IN.PACT AV Access Study 3yr Results Show Long-term Patency Benefit in DCBs

Published: 19 May 2022

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Are we now at a point where drug-coated balloon (DCB) angioplasty should be considered the standard of care in the management of AV access stenosis?

In this short interview, Dr Andrew Holden (Auckland City Hospital, Auckland, NZ) discusses the 3-year findings of the IN.PACT AV Access Study.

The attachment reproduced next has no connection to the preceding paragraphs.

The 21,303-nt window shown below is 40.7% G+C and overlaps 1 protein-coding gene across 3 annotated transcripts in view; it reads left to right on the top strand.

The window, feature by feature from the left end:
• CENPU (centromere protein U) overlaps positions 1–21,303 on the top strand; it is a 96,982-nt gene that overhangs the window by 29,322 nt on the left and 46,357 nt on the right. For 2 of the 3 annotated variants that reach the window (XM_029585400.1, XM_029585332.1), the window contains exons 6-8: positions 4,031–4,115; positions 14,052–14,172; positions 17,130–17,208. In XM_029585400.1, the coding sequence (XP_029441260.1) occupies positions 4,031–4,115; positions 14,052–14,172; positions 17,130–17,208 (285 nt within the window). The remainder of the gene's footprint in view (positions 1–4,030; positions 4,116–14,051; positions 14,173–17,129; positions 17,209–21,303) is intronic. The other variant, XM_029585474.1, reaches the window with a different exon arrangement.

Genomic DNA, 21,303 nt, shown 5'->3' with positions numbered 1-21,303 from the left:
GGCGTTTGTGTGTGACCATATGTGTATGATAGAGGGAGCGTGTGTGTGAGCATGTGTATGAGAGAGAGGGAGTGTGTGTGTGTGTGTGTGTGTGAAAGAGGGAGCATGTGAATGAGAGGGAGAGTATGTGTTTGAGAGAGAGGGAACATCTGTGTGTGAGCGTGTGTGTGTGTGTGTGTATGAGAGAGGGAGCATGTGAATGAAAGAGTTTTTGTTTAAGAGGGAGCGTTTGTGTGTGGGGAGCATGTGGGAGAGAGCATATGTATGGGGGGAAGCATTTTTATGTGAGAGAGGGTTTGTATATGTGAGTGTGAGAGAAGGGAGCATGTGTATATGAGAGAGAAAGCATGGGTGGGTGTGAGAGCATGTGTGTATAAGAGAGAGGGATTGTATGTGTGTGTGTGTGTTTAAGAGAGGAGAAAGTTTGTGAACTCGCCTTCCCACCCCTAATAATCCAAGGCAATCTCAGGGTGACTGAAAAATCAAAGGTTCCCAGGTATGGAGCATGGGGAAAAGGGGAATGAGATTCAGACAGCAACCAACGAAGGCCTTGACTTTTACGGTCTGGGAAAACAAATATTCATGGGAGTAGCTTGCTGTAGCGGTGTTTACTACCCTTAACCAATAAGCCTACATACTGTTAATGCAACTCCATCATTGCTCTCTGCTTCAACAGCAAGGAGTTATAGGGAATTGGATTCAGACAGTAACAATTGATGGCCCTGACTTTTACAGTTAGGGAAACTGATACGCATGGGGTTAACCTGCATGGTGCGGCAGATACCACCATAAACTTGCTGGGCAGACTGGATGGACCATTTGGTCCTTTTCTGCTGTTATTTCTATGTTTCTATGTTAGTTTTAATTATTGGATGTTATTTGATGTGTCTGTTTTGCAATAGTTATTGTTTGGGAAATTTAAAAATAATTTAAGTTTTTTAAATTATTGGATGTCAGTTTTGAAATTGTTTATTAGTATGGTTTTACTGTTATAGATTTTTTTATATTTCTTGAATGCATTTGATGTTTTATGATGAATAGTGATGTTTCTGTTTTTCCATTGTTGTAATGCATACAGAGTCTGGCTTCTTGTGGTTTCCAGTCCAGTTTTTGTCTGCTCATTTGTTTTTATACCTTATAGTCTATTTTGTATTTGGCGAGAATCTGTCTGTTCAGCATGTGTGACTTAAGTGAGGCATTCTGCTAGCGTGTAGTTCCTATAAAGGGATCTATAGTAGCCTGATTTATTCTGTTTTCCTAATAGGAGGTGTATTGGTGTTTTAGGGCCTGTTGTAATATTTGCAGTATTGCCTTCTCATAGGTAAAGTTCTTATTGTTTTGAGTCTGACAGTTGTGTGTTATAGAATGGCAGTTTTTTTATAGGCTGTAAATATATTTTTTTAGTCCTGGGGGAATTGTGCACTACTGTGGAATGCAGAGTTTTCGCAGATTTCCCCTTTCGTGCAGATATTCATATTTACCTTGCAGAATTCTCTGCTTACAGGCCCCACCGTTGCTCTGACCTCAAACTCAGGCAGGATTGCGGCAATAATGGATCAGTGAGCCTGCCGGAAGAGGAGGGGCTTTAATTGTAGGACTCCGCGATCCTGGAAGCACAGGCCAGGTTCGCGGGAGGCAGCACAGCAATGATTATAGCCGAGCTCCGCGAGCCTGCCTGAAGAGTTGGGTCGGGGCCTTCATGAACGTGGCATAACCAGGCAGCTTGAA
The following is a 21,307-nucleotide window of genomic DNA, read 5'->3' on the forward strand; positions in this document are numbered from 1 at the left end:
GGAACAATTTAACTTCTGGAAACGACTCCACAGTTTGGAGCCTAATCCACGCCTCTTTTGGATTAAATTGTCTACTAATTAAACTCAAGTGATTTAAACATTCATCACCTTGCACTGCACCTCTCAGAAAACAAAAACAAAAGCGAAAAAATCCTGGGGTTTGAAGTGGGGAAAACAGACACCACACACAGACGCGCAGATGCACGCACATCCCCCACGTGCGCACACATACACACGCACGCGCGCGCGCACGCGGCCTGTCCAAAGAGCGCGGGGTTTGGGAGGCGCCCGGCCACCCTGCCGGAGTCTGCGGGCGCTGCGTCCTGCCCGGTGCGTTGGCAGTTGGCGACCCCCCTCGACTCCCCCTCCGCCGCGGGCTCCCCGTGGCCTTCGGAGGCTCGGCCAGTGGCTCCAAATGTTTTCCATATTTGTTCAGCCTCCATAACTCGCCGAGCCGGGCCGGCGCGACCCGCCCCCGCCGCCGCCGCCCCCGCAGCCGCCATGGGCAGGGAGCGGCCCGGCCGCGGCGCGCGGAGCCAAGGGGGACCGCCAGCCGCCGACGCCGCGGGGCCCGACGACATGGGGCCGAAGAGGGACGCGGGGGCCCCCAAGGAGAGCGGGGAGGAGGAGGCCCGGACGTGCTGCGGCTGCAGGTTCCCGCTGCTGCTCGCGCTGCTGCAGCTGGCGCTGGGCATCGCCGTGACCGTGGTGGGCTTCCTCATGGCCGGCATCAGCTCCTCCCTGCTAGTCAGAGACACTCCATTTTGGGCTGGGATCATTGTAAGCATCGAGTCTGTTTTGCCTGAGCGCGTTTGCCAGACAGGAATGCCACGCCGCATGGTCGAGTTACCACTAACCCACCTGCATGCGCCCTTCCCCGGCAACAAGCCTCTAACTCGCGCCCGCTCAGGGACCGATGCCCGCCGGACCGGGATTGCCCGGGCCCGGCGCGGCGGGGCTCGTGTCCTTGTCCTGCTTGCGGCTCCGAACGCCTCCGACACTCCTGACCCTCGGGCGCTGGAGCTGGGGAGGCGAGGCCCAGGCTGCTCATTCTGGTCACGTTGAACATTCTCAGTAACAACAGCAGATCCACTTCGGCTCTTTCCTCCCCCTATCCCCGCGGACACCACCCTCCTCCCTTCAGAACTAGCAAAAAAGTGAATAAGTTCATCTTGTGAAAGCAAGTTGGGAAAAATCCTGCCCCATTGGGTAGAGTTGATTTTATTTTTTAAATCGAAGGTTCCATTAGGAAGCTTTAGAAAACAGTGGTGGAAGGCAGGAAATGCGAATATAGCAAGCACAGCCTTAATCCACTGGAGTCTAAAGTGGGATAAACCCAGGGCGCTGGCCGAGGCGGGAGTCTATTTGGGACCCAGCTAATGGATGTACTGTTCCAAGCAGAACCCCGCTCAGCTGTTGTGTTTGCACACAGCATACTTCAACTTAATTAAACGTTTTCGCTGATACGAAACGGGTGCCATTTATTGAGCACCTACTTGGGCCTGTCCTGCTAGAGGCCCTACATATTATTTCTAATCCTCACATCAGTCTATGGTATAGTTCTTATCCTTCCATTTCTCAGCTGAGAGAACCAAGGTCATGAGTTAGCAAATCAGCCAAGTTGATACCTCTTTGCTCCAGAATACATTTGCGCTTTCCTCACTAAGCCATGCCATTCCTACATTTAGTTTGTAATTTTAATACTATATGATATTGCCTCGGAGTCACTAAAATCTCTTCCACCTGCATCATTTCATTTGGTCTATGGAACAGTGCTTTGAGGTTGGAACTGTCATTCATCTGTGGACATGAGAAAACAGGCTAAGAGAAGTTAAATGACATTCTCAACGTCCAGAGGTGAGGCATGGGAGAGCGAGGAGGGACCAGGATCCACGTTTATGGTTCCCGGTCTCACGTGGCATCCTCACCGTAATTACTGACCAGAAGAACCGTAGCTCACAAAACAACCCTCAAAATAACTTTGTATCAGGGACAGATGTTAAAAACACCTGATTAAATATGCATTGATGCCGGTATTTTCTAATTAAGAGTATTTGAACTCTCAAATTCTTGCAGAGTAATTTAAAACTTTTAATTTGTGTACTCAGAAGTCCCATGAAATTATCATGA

In this multinational trial, conducted in the US, Japan and New Zealand, patients were randomized between plain balloon angioplasty and DCB angioplasty (Medtronic) for the treatment of haemodialysis access circuit stenosis. 

Findings at 36 months suggest a long-term primary patency advantage of the drug-coated balloon arm and reduced intervention to maintain patency. 

Discussion points: 
1. Aims of the study
2. Patient cohort and study design
3. Main findings at 36 Months
4. Take-home messages for clinicians
5. Further study needed and next steps

Recorded remotely from Auckland, 2022.